Physical security is the foundation of many of the other security domains, including information security. If it is weak that weakness will become a vulnerability in the information security. For example, consider an organization where the information security is very well implemented. One of the controls is that changes to the system can only be made from the console inside the server room. Suppose, due to a physical security weakness, an intruder could gain access to the console and from there compromise the system and get sensitive information. In this case, despite the technical network controls, there was vulnerability due to the physical security breach.
Other concerns include not only the theft of equipment, but also the search for technical vulnerabilities through physical means. This might include dumpster diving to gain contact lists, proprietary information and passwords. Social engineering is also a typically successful approach to bypassing information security controls. In our last example, the control (passwords) was in place, but it had been poorly implemented. Poor implementation is a weakness in any type of security. Controls must be applied consistently and according to an overall plan that is in accordance with the organizational security policy.
The security policy is the architecture upon which the entire security of the organization depends. It provides the blueprint for selecting appropriate controls, as well as the framework for their implementation. Without a comprehensive policy (or the heroic efforts of a few globally oriented individuals) security will continue to be implemented by domain, thus leaving huge vulnerabilities.
The creation of a sound policy is the responsibility of senior management. This is a step in showing 'due care' and in meeting the legal and regulatory responsibilities concerning data integrity, confidentiality and privacy. This also demonstrates management support for security, avoiding situations such as those that spawned the listing of "the lack of management support" as one of the top three obstacles to effective security in the 2001 Information Security Industry Survey. The policy also sets the stage for security professionals to apply their expertise in protecting organizational assets. When implemented n such a way as to integrate security specialties, the policy will allow for a security organization that will be more effective and make the most of available resources and budgets. A well-written policy will identify the roles and responsibilities of both the physical security team and the information security team.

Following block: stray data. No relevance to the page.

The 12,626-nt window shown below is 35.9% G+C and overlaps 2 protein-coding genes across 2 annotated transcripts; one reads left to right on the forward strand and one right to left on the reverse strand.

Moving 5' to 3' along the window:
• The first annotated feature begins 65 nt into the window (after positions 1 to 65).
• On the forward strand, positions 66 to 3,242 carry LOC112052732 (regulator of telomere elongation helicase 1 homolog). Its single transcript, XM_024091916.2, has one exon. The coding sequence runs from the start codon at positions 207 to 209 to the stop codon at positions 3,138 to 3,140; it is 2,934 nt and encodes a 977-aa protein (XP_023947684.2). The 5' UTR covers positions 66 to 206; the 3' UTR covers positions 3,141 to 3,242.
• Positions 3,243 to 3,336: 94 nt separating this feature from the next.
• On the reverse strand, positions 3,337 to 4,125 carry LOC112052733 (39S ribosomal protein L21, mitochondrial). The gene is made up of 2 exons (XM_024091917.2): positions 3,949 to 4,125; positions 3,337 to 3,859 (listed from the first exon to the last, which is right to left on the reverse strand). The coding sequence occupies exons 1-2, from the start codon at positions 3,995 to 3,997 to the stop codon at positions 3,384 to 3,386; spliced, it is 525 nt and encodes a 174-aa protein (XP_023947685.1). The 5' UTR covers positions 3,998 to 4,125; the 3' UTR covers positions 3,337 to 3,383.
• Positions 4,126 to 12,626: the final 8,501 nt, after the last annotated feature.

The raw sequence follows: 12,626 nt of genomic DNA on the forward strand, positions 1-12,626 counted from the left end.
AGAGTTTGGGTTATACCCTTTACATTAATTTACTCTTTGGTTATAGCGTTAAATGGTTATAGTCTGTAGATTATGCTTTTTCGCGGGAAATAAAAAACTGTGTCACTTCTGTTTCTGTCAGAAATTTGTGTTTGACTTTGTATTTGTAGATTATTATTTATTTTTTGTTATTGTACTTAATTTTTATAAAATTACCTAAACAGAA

Even the most well written policy coupled with enthusiastic and collaborative security experts may not be sufficient to protect organizational assets from even a single untrained or unaware individual. It is critical that organizations provide security awareness for their employees. Unfortunately this method of risk mitigation has fallen by the wayside, as organizations have increasingly chosen to spend their training budgets exclusively on training for discrete skills, such as application training or programming skills, and have eliminated the internal security training that taught employees organizational awareness, specific concerns, procedures and solutions. This type of training was intended as a way of reducing unintentional security breaches and bypasses, which resulted in a cost-effective strategy of risk avoidance.
With user education and sound policies to create the framework, physical and information security can interleave skills and controls to form effective, repeatable and consistent security for business assets throughout the organization.
Thresa Lang is a security and training consultant, who also teaches information systems protection at the George Washington University. She is a Cisco Certified Network Associate (CCNA), a systems analyst and a CISSP instructor.